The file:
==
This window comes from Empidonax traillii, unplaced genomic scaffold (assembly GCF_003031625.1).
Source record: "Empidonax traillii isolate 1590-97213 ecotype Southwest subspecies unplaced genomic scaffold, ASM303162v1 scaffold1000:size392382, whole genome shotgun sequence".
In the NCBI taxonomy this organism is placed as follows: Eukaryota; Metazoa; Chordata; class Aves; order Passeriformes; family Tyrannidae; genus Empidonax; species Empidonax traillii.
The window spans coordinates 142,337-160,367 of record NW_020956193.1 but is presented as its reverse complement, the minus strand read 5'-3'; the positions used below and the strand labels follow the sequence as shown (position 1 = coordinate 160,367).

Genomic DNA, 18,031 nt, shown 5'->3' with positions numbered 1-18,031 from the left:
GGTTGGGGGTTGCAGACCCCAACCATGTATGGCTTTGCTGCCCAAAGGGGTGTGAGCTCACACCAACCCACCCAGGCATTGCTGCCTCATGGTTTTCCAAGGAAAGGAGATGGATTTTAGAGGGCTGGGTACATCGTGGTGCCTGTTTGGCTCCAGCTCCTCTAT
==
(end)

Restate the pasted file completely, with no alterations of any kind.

This window comes from Empidonax traillii, unplaced genomic scaffold (assembly GCF_003031625.1).
Source record: "Empidonax traillii isolate 1590-97213 ecotype Southwest subspecies unplaced genomic scaffold, ASM303162v1 scaffold1000:size392382, whole genome shotgun sequence".
In the NCBI taxonomy this organism is placed as follows: Eukaryota; Metazoa; Chordata; class Aves; order Passeriformes; family Tyrannidae; genus Empidonax; species Empidonax traillii.
The window spans coordinates 142,337-160,367 of record NW_020956193.1 but is presented as its reverse complement, the minus strand read 5'-3'; the positions used below and the strand labels follow the sequence as shown (position 1 = coordinate 160,367).

Genomic DNA, 18,031 nt, shown 5'->3' with positions numbered 1-18,031 from the left:
GGTTGGGGGTTGCAGACCCCAACCATGTATGGCTTTGCTGCCCAAAGGGGTGTGAGCTCACACCAACCCACCCAGGCATTGCTGCCTCATGGTTTTCCAAGGAAAGGAGATGGATTTTAGAGGGCTGGGTACATCGTGGTGCCTGTTTGGCTCCAGCTCCTCTAT